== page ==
• The Comically Serious: Don't let his ferocious look fool you. Just like other menacing characters in the game, he has no problems reacting hilariously with Spicy Curry. Or even wielding a Hammer in some hilarious fashion.
  • Composite Character: His design in Ultimate is an amalgamation of various Ridley designs throughout the franchise. It helps well with his different size in that regard. Elements that stand out include:
    • His default size is based upon his Early Installment Character-Design Difference in the original Metroid. This is understandable given his normally enormous size in most subsequent games.
    • His default color scheme and rugged appearance is based on his appearance in Super Metroid.
    • His idle stance is based upon his position in flight in Zero Mission.
    • His wing membranes and skin texture, along with the smaller spikes on his head, elbows and legs, are elements embellished from his clone in Other M.
    • His bodily proportions closely resembles that of his appearance in Samus Returns, having smaller hands and feet than usual and having middle-sized wings as opposed to the enormous wings of the Prime Trilogy or the small wings of the earlier 2D games.
    • While Meta Ridley has always had exposed skin on his head and limbs (this is more obvious in Brawl than in Metroid Prime), its purple color is much more brightly saturated now, which is reminiscent of Proteus Ridley's appearance in Samus Returns.
  • Continuity Nod: In his reveal trailer, Ridley tries to grab Pikachu, but is thwarted by a Metroid. This continues a trend of having the two challenge each other, as seen with Pikachu's battle with Ridley back in Brawl's story mode and Ridley's ominous approach towards Pikachu in the Smash Direct that announced his appearance in the Wii U game.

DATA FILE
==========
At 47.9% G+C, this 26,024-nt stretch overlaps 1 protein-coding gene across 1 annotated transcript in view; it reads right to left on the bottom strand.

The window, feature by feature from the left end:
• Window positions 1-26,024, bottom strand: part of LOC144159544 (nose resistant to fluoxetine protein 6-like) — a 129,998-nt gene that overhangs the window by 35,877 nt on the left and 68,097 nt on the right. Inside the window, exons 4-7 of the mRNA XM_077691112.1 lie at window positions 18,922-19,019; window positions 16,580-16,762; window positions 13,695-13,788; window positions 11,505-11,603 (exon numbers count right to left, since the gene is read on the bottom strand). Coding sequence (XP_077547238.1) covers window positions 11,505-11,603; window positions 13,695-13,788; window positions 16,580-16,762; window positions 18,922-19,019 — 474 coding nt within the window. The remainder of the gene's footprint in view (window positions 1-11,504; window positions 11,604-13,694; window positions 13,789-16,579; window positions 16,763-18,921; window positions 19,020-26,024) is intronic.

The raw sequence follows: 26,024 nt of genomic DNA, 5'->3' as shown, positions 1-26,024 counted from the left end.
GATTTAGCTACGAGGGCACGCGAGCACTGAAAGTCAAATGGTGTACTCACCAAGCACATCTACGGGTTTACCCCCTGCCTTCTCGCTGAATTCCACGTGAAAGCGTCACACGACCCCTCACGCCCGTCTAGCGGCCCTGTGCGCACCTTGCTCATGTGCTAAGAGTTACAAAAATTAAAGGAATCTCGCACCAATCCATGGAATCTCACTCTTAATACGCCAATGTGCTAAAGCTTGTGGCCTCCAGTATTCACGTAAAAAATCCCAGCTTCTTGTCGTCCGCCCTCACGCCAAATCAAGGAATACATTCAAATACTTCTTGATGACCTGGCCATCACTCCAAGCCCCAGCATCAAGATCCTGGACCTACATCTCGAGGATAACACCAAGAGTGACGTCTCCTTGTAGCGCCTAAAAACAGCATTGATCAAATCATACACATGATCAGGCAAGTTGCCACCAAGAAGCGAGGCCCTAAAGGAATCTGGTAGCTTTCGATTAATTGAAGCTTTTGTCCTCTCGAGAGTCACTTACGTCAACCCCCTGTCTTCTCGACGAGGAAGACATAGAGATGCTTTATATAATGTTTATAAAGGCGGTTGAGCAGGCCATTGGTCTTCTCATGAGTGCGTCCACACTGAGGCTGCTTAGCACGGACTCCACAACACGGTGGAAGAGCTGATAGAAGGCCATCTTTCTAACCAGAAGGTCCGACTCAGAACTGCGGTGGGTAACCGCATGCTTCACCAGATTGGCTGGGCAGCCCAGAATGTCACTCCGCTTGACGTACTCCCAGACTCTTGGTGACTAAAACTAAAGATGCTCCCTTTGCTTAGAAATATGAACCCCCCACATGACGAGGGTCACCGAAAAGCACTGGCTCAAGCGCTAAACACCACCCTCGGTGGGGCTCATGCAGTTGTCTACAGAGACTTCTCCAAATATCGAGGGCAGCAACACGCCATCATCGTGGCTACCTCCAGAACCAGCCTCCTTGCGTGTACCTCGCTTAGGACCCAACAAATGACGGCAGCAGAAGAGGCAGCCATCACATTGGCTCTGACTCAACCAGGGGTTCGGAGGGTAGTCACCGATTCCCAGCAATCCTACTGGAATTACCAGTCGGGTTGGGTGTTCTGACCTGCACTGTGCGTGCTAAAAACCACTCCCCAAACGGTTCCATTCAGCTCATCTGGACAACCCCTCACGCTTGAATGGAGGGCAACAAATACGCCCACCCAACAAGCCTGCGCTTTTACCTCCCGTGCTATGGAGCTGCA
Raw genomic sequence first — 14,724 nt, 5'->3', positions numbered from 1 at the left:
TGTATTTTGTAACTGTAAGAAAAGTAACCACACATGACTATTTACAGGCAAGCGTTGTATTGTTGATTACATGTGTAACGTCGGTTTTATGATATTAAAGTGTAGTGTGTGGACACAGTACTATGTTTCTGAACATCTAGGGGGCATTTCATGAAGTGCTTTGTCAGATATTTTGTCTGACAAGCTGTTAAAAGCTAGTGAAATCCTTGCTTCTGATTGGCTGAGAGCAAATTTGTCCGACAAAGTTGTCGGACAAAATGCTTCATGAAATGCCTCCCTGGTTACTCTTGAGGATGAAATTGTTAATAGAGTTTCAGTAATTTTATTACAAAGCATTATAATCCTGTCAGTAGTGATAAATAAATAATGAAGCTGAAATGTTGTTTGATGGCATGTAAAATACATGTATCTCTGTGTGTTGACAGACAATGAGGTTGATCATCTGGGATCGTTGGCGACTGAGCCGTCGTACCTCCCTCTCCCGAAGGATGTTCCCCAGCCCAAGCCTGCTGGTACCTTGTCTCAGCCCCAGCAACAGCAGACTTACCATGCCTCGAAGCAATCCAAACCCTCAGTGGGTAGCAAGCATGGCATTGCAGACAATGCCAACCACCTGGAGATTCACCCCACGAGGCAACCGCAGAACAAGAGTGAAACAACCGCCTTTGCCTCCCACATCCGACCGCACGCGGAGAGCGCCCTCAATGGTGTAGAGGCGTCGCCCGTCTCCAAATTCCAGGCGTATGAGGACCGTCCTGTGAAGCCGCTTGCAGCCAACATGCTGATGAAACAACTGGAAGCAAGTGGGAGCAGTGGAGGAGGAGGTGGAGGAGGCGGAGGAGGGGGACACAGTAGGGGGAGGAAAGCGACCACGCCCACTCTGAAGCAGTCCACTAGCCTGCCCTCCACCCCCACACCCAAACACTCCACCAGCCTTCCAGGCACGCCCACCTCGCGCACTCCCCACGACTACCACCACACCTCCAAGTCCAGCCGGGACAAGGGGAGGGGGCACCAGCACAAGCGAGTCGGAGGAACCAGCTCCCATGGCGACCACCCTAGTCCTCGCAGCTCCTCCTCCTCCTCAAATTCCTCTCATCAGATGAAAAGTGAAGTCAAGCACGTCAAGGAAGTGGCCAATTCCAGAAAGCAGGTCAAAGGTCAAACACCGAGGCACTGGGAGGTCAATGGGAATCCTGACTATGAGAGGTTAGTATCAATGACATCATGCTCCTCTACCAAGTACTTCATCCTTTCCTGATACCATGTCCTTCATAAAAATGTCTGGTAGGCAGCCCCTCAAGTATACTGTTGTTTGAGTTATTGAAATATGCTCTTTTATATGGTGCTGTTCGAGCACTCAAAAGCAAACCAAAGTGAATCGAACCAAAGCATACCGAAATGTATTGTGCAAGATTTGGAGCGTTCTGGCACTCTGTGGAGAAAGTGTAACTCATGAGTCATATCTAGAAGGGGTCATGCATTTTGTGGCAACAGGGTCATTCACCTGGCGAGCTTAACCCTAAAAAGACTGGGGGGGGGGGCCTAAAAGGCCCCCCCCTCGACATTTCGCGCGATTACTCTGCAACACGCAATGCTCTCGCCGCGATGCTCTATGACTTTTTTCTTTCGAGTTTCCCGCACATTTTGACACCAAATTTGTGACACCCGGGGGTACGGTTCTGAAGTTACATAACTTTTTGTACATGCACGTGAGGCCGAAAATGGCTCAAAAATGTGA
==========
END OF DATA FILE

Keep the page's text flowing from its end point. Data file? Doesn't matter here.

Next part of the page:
• Crippling Overspecialization: Ridley's raw damage output and combo potential are insane, but this comes at the cost of defensive skills, making his oversized hitbox both a blessing and a curse. If the opponent can get into his attacks, Ridley is ridiculously easy to combo. He also has a dearth of reliable and/or safe KO moves, and his safe moves don't deal much knockback until the opponent is at an unreasonably high damage level.
  • Cyborg: His cybernetic Meta Ridley incarnation from the Metroid Prime series appears as an alternate costume.
  • Dark Reprise: His victory theme is the Item Acquisition theme from the Metroid series played in a minor key rather than the major key it's usually in.
  • Difficult, but Awesome: His Down Special is a slow tail stab that must hit with the very tip to maximize it. Connecting with a sour spot (i.e. anywhere but the tip) will deal an insignificant amount of damage and knockback, even at max charge, and missing outright will leave Ridley wide open. If used properly, however, it adds upwards of 50% to the Damage Gauge (among the biggest percentage boosts of any attack ever, including Final Smashes — tied with Roy's Flare Blade, which also falls into this trope). That's on top of the Focus Attack-esque crumple state that the opponent gets forced into, giving Ridley a golden opportunity to KO the victim.
  • The Dreaded: His debut trailer demonstrates why he is Samus' greatest enemy. He quickly dispatches a super fighting robot and a turtle dragon-stomping plumber without being detected. Samus realizes who's here and calms herself before turning her cannon around. When Ridley attacks from below, Samus' eyes are filled with horror as her visor reflects the space dragon's monstrous size. Then it cuts to gameplay footage of Ridley brutally destroying nearly every other fighter, culminating with him throwing Samus into her own Gunship and then blowing it up with his fiery breath.
  • Establishing Character Moment: In his trailer, he quickly and brutally dispatches Mega Man and Mario with ease, and when it comes time to show himself to Samus, twirls Mario's hat around his index finger. This gives those unfamiliar with him a good gist of what exactly Ridley is like.
  • Evil Is Bigger: He rivals Ganondorf and Dark Samus as the most genuinely evil playable character in a Super Smash Bros. game, and he rivals Bowser as the biggest.
  • Family-Unfriendly Death: Given that he impaled Mega Man and what seemed to be crushing Mario's skull in his debut trailer...